#3 GEORGIA (3-0): Will Georgia be able to put the pressure on Alabama quarterback Mac Jones Saturday night? The Bulldogs have gotten to opposing QBs 10 times in three games including five last week against Tennessee. When given time to throw Jones is lethal, completing 79.5% of his passes and averaging 13.3 yards per pass attempt. Georgia is allowing opponents only 5.2 yards per attempt and just 55.7% completions.

KENTUCKY (1-2): How long will HBC Mark Stoops go with QB Terry Wilson if he’s no more effective against Tennessee Saturday than he was in the Wildcats’ win over Mississippi State last week? While Wilson has shown himself to be a very good runner (221 yards, 4.6 per carry, 3 TDs) but a poor passer (463 yards and a well below average 6.2 per attempt). Auburn transfer Joey Gatewood waits in the wings. He’s an exceptional runner and has a much stronger arm.

LSU (1-2): Having the Florida game postponed actually worked out well for LSU, which was probably going to play a true freshman at quarterback. Starter Myles Brennan took a big hit in the Missouri game and was considered doubtful for the trip to UF. The freshman backups are Max Johnson and T.J. Finley.

MISSISSIPPI STATE (1-2): This is going to be a critical week for the Air Raid offense. We know Mike Leach’s offense works just fine in the Big 12 and Pac-12 where defense is rarely played, but the last two games (both losses) have produced 588 yards but only 4.52 yards per attempt. The running game has produced only 116 yards in three games, an average of 2.15 per carry.

MISSOURI (1-2): Senior linebacker Nick Bolton, who had 11 tackles and three pass breakups in Mizzou’s win over LSU last week, was named Bronko Nagurski National Defensive Player of the Week. One of the pass breakups occurred on the 1-yard line in the final minute of the game.

OLE MISS (1-2): Could Saturday’s road trip to Arkansas be in doubt for the Rebels? Apparently Ole Miss has had to deal with its first Covid-19 cases since training camp began.

SOUTH CAROLINA (1-2): The Gamecocks lead the SEC and rank third nationally in third down defense, having allowed just six conversions in 31 third down attempts. The Gamecocks also rank fourth in the SEC and 18th nationally in total defense (330.3 yards per game).

#18 TENNESSEE (2-1): As erratic as he is against most of the decent teams in the SEC, Jarrett Guarantano has been money against Kentucky, whom the Vols play Saturday in Knoxville. He’s 2-0 as a starter (2017-18) and 1-0 coming off the bench in relief (last year). In the three previous games, Guarantano is 37-51 passing (72.5%) for 554 yards (10.3 per attempt) with four touchdowns and zero interceptions.

#11 TEXAS A&M (2-1): The Aggies have allowed only one sack in three games so far this season, the best mark in the SEC and in a four-way tie for third nationally.

VANDERBILT (0-3): The combination of injuries and Covid-19 forced Vanderbilt to cancel its road trip to Missouri. The Commodores are back on the practice field this week and hope to return some injured players in the next several days.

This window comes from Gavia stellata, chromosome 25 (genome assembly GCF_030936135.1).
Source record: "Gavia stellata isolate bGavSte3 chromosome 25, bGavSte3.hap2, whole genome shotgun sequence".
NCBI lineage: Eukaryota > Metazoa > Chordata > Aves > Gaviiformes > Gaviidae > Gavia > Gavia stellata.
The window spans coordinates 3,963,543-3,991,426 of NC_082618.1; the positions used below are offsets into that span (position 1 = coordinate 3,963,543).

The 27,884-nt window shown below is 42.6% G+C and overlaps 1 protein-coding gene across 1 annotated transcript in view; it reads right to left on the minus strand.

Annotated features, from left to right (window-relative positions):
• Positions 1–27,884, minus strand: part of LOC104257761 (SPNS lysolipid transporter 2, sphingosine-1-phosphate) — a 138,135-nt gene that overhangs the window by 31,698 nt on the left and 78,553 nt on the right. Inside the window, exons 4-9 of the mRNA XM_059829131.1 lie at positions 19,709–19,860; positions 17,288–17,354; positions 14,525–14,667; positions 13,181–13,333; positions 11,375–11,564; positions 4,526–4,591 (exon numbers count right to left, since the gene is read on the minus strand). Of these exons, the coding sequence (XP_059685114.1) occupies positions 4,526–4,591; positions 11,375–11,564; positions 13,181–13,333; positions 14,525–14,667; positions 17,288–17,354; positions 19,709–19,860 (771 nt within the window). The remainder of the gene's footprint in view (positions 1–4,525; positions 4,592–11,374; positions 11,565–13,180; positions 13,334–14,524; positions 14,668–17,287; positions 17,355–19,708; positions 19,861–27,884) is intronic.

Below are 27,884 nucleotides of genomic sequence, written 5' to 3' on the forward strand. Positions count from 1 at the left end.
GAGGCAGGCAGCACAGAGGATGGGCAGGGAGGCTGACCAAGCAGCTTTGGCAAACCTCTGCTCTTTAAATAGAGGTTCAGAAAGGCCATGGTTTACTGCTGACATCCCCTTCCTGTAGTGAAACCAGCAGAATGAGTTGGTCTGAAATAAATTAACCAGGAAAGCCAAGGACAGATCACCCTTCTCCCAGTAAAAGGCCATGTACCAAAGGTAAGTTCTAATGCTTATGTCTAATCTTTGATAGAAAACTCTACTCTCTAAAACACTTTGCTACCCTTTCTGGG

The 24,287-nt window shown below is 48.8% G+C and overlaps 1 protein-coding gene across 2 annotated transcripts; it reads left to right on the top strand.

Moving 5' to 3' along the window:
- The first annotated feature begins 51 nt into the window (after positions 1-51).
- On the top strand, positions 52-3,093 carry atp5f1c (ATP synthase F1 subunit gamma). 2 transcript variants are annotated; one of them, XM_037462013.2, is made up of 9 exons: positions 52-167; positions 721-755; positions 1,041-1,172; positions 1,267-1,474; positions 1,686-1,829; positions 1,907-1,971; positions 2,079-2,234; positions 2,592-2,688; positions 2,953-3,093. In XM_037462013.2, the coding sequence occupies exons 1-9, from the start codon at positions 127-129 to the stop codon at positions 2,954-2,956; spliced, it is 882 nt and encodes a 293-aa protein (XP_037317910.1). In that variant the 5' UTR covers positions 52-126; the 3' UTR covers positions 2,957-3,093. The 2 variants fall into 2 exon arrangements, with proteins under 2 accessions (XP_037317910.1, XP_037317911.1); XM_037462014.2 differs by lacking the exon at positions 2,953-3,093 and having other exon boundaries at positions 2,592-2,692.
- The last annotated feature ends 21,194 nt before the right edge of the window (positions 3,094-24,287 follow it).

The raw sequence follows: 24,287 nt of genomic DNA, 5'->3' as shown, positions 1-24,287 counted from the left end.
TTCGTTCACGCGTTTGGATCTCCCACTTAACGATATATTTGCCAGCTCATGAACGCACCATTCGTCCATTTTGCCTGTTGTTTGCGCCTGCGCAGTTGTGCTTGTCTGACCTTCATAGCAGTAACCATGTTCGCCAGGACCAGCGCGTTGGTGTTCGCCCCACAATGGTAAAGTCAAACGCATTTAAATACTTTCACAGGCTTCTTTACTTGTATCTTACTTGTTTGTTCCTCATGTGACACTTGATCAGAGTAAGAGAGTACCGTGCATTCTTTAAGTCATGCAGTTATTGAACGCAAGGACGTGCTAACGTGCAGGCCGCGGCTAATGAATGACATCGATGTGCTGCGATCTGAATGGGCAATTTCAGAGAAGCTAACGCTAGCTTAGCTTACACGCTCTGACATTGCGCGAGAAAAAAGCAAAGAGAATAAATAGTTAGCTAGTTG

SHOW ME THE MONEY (IN THE SEC)

As a group, SEC football coaches are the highest paid in the nation. Per USA Today, six of the top ten salaries in the country belong to SEC coaches. Alabama’s Nick Saban is the highest paid coach in the league and in the country. Sam Pittman of Arkansas is the lowest paid SEC coach but his salary ranks 53rd nationally, which means 77 Division I coaches make less.

(1, national rank 1) Nick Saban, Alabama $9,300,00; buyout $36,800,000

(2, national rank 2) Ed Orgeron, LSU $8,918,500; buyout $23,850,000

(3, national rank 5) Jimbo Fisher, Texas A&M $7,500,000; buyout $53,125,000

(4, national rank 6) Kirby Smart, Georgia $6,933,000; buyout $19,835,834

(5, national rank 7) Gus Malzahn, Auburn $6,927,589; buyout $21,450,000

(6, national rank 10) DAN MULLEN, FLORIDA $6,070,000; buyout $12,000,000

(7, national rank 15) Mark Stoops, Kentucky $5,013,600; buyout $23,750,000

(8, national rank 16) Mike Leach, Mississippi State $5,000,000; buyout NA

(9, national rank 22) Will Muschamp, South Carolina $4,370,000; buyout $15,378,500

(10, national rank 29) Eli Drinkwitz, Missouri $3,925,000; buyout $14,350,000

(11, national rank 30) Jeremy Pruitt, Tennessee $3,846,000; buyout $12,880,000

(12, national rank 34) Lane Kiffin, Ole Miss $3,764,250; buyout NA

(13, national rank 38) Derek Mason, Vanderbilt $3,534,497; buyout NA

(14, national rank 53) Sam Pittman, Arkansas $2,900,000; buyout NA

A VERY PITHY THURSDAY MORNING: The Indianapolis Dolts spent $25 million to land 38-year-old Philip Rivers, expecting him to turn the Dolts into winners? Don’t the people who run these NFL teams ever check the stats? Rivers is 5-6 in the playoffs in his career and he only got his previous team to the playoffs twice in the last 10 years. Through five games, Rivers has thrown four TDPs and five INTs. For this he makes $1,562,500 a game …Per Nielsen, only 5.6 million Americans watched the Los Angeles Lakers beat the Miami Heat in game six for the NBA championship Sunday night, the least watched NBA finals in more than 40 years. I didn’t even know they were playing … Regarding the NBA’s historic ratings collapse, Bob Costa of NBC said, “It doesn’t matter where you fall on the political spectrum, it’s just a fact that there is alienation over having this [social justice messaging] thrust in everyone’s face every time you just want to watch a game. I’m not saying that to take a stand; that’s just the reality. This is also a business.’’ … The wife of New England Patriots corner Stephone Gilmore has taken umbrage with ESPN’s Adam Schefter who reported Gilmore caught Covid-19 after having dinner with Cam Newton. Gilmore’s wife tweeted out, “There was no dinner out, I’m going to help you out so you guys stop reporting false news. I’ve seen it circulating a couple times and now I’m annoyed.”